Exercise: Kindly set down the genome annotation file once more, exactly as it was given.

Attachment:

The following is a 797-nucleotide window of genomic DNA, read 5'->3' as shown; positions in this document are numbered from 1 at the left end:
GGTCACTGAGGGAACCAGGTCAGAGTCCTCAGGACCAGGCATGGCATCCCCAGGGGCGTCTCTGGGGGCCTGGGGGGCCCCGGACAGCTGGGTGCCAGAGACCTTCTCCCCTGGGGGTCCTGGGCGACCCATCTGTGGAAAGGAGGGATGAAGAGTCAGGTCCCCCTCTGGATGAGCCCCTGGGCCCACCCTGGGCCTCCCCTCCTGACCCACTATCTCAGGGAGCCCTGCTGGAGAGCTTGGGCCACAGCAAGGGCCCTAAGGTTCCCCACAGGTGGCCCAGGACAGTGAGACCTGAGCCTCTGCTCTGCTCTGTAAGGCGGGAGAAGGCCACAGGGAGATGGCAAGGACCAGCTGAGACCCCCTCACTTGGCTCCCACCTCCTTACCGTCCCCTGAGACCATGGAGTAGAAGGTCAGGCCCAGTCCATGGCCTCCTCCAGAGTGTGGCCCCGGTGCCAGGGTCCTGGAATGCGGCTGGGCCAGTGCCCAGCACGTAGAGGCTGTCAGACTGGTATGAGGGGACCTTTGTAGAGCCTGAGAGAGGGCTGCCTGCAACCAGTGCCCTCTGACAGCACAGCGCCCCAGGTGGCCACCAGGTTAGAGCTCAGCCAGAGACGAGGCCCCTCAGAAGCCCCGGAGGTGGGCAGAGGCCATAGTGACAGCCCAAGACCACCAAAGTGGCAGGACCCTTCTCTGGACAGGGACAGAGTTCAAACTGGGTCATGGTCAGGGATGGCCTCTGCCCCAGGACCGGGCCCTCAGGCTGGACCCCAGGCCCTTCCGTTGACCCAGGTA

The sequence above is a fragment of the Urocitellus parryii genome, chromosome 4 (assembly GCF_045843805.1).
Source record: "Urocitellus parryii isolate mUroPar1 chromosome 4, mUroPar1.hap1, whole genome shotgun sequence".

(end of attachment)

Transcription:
The following is a 797-nucleotide window of genomic DNA, read 5'->3' as shown; positions in this document are numbered from 1 at the left end:
GGTCACTGAGGGAACCAGGTCAGAGTCCTCAGGACCAGGCATGGCATCCCCAGGGGCGTCTCTGGGGGCCTGGGGGGCCCCGGACAGCTGGGTGCCAGAGACCTTCTCCCCTGGGGGTCCTGGGCGACCCATCTGTGGAAAGGAGGGATGAAGAGTCAGGTCCCCCTCTGGATGAGCCCCTGGGCCCACCCTGGGCCTCCCCTCCTGACCCACTATCTCAGGGAGCCCTGCTGGAGAGCTTGGGCCACAGCAAGGGCCCTAAGGTTCCCCACAGGTGGCCCAGGACAGTGAGACCTGAGCCTCTGCTCTGCTCTGTAAGGCGGGAGAAGGCCACAGGGAGATGGCAAGGACCAGCTGAGACCCCCTCACTTGGCTCCCACCTCCTTACCGTCCCCTGAGACCATGGAGTAGAAGGTCAGGCCCAGTCCATGGCCTCCTCCAGAGTGTGGCCCCGGTGCCAGGGTCCTGGAATGCGGCTGGGCCAGTGCCCAGCACGTAGAGGCTGTCAGACTGGTATGAGGGGACCTTTGTAGAGCCTGAGAGAGGGCTGCCTGCAACCAGTGCCCTCTGACAGCACAGCGCCCCAGGTGGCCACCAGGTTAGAGCTCAGCCAGAGACGAGGCCCCTCAGAAGCCCCGGAGGTGGGCAGAGGCCATAGTGACAGCCCAAGACCACCAAAGTGGCAGGACCCTTCTCTGGACAGGGACAGAGTTCAAACTGGGTCATGGTCAGGGATGGCCTCTGCCCCAGGACCGGGCCCTCAGGCTGGACCCCAGGCCCTTCCGTTGACCCAGGTA

The sequence above is a fragment of the Urocitellus parryii genome, chromosome 4 (assembly GCF_045843805.1).
Source record: "Urocitellus parryii isolate mUroPar1 chromosome 4, mUroPar1.hap1, whole genome shotgun sequence".